It's time for Generation Y to get off those couches and computers.
The 2012 Vital Signs Report, conducted for the Community Foundations Of Canada (CFC) by community organizations across the county, is an annual report that tracks statistics on health, education, housing and other key areas of well-being. This year's report found the inactivity of Canada's youth, combined with obesity epidemic, is something Canadians shouldn't ignore.
"There's a shift between generations: One had a pretty well understood path of education, to career prospects to family life, but for the younger generation, there's much more fragmentation and uncertainty," says Ian Bird, CEO and president of the CFC.
The report found that 70 to 79 per cent of Canadian boys aged 13 to 15 are inactive, while that number rises to 80 to 89 per cent for girls. If those numbers didn't faze you, the report also found the average youth spends an average of 8.6 hours a day sitting during free time, when they're online and at school or work, Bird says.
"It's different from past generations. We are seeing a decline of active outdoor involvement in nature and the community and way more screen time," he tells The Huffington Post Canada. An average child aged 5 to 11, and youth aged 12 to 17 should be getting at least 60 minutes of moderate to intense activity a day, according to Health Canada and The World Health Organization.
Story Continues Below: It's not all just doom and gloom. The report also found that today's generation will be well-equipped with strengths and skills for Canada's most daunting challenges:
Today's generation is dubbed to be one of the most educated generations in Canadian history, according to the report. Today, 15-year-old Canadians continue to be the best in the world in reading, math and science, according to the Organization for Economic Co-operation and Development.
Almost one in five Canadians aged 18 to 34 is born outside of the country and one in six is a member of a visible minority, according to the report.
Today's young generation is comfortable with changing technology, global networks and can easily collaborate online through wikis or crowd sourcing, according to the report.
More than eight in 10 teens say trust and honesty is important to them, according to the report. It also found that the relationship between young people and their parents are generally more positive than the past.
Young people are getting more involved. Today's younger generation has been seen taking part in political movements like Occupy, student-run marches and in Quebec, massive student protests for tuition fees.
The report found that 75 per cent of 12 to 19-year-olds had the highest level of attachment to their communities, according to the Canadian Index of Well Being.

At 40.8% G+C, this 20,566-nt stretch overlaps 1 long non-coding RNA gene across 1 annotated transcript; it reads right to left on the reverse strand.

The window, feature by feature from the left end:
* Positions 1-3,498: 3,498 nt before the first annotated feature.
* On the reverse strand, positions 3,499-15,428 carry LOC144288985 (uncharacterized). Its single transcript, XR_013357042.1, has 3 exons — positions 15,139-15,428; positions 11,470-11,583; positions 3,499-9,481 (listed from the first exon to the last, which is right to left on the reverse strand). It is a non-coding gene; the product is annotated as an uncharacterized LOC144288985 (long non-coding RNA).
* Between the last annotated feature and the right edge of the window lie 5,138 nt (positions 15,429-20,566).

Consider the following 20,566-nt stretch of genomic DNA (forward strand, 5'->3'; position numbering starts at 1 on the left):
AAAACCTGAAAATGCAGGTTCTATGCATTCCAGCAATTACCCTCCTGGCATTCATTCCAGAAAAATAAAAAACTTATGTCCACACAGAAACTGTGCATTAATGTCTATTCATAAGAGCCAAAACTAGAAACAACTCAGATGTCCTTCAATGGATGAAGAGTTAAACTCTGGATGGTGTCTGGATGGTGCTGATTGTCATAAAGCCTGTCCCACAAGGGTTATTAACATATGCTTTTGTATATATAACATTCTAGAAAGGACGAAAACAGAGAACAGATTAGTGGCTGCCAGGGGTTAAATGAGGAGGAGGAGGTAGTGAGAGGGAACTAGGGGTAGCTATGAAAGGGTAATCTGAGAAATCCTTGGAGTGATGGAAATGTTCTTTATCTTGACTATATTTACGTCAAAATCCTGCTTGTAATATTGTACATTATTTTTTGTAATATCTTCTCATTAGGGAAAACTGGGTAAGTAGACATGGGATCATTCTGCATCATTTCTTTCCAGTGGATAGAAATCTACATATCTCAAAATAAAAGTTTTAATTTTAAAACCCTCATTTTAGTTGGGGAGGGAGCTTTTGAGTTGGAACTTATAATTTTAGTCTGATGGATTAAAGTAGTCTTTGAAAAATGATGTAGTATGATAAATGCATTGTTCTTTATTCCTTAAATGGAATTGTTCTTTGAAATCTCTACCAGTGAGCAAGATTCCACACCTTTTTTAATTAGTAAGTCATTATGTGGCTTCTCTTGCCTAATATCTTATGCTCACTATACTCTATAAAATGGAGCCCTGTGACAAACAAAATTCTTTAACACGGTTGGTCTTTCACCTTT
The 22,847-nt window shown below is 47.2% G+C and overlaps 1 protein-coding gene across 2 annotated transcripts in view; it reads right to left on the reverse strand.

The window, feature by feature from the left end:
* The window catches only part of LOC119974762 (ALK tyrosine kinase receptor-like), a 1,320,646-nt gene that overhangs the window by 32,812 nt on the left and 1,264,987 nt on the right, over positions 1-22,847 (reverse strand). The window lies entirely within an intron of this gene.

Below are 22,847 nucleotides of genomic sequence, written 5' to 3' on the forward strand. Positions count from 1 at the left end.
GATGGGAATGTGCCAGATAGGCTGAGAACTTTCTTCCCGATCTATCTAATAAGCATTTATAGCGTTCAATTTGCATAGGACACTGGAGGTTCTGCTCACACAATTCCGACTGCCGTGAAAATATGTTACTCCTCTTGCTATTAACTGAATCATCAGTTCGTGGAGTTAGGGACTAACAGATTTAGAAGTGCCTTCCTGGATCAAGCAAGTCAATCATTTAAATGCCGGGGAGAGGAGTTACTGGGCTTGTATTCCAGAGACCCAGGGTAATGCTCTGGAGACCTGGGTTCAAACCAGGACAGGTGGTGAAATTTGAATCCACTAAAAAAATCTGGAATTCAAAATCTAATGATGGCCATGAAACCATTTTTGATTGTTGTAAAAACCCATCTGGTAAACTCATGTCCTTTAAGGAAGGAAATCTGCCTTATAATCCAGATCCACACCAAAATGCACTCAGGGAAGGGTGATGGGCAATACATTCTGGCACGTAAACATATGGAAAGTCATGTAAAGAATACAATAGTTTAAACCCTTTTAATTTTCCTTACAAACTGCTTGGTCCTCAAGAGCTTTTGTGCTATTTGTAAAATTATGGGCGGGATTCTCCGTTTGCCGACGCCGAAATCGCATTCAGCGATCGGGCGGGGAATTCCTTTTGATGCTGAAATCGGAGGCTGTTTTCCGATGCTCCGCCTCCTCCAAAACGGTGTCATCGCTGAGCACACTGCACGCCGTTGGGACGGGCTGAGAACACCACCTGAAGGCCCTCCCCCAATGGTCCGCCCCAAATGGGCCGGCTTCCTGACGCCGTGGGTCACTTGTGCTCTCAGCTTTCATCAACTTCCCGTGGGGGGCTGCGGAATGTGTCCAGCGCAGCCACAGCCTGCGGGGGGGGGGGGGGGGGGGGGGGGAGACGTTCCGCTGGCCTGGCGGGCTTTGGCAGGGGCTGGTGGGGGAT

So if youth aren't picking up balls and running around outside — what are they doing? Living in a era when we're more connected than ever, the Vital Signs report also found that for teens, social networking online represented the number one group activity for females and second for males after sports.
"It's the new normal — this level of connection through a hand-held universe. In the findings, there's also a lot of signs that young people are benefiting from what comes with their highly educated, wired and globally connected generation," he says.
While that may be true for job prospects, on the health side, obesity continues to be an alarming concern for health experts, with the economic cost of the disease hitting $4.6 billion in 2008, according to Statistics Canada. Even though 74 per cent of Canadian children and youth are of a healthy weight, 1.6 million children and youth are overweight and obese, according to the report. Research also found that rates of being overweight have doubled in the past 25 years and obesity rates have tripled.
Meanwhile, other health trends are seeing a switch. The number of young smokers in Canada has dropped by over half (53 per cent) and the smoking rate among teenagers has dropped to 15 per cent between 2006 and 2008, the report found. But some communities continue to struggle. The report found that 28 per cent of Aboriginal youth living off reserves smoked in 2008 and one in five teens from the lowest income bracket in Canada also smoked.
"Whether you're a policy maker or the government, you're going to be concerned by these numbers if you're thinking about the talent in your company or community. Families can think about being role models for their kids," Bird says.